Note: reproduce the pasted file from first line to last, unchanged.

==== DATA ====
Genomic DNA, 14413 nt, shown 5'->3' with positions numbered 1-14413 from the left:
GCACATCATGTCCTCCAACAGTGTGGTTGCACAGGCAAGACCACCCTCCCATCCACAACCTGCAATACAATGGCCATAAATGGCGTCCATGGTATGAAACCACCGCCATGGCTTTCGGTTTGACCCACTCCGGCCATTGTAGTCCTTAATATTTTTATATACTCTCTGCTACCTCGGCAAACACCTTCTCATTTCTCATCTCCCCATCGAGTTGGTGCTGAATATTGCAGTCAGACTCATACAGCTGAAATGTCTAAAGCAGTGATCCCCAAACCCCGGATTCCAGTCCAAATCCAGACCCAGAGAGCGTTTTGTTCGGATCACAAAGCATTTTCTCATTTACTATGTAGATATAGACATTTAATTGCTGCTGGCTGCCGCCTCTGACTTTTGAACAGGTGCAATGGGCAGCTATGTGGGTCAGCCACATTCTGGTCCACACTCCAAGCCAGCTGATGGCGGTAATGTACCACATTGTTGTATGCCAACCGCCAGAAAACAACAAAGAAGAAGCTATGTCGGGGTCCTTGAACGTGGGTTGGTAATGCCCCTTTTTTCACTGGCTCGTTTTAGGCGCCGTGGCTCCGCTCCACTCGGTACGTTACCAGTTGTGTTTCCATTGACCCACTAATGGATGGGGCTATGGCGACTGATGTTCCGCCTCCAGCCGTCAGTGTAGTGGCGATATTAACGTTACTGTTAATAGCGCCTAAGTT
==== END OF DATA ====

Genomic DNA, 14413 nt, shown 5'->3' with positions numbered 1-14413 from the left:
GCACATCATGTCCTCCAACAGTGTGGTTGCACAGGCAAGACCACCCTCCCATCCACAACCTGCAATACAATGGCCATAAATGGCGTCCATGGTATGAAACCACCGCCATGGCTTTCGGTTTGACCCACTCCGGCCATTGTAGTCCTTAATATTTTTATATACTCTCTGCTACCTCGGCAAACACCTTCTCATTTCTCATCTCCCCATCGAGTTGGTGCTGAATATTGCAGTCAGACTCATACAGCTGAAATGTCTAAAGCAGTGATCCCCAAACCCCGGATTCCAGTCCAAATCCAGACCCAGAGAGCGTTTTGTTCGGATCACAAAGCATTTTCTCATTTACTATGTAGATATAGACATTTAATTGCTGCTGGCTGCCGCCTCTGACTTTTGAACAGGTGCAATGGGCAGCTATGTGGGTCAGCCACATTCTGGTCCACACTCCAAGCCAGCTGATGGCGGTAATGTACCACATTGTTGTATGCCAACCGCCAGAAAACAACAAAGAAGAAGCTATGTCGGGGTCCTTGAACGTGGGTTGGTAATGCCCCTTTTTTCACTGGCTCGTTTTAGGCGCCGTGGCTCCGCTCCACTCGGTACGTTACCAGTTGTGTTTCCATTGACCCACTAATGGATGGGGCTATGGCGACTGATGTTCCGCCTCCAGCCGTCAGTGTAGTGGCGATATTAACGTTACTGTTAATAGCGCCTAAGTT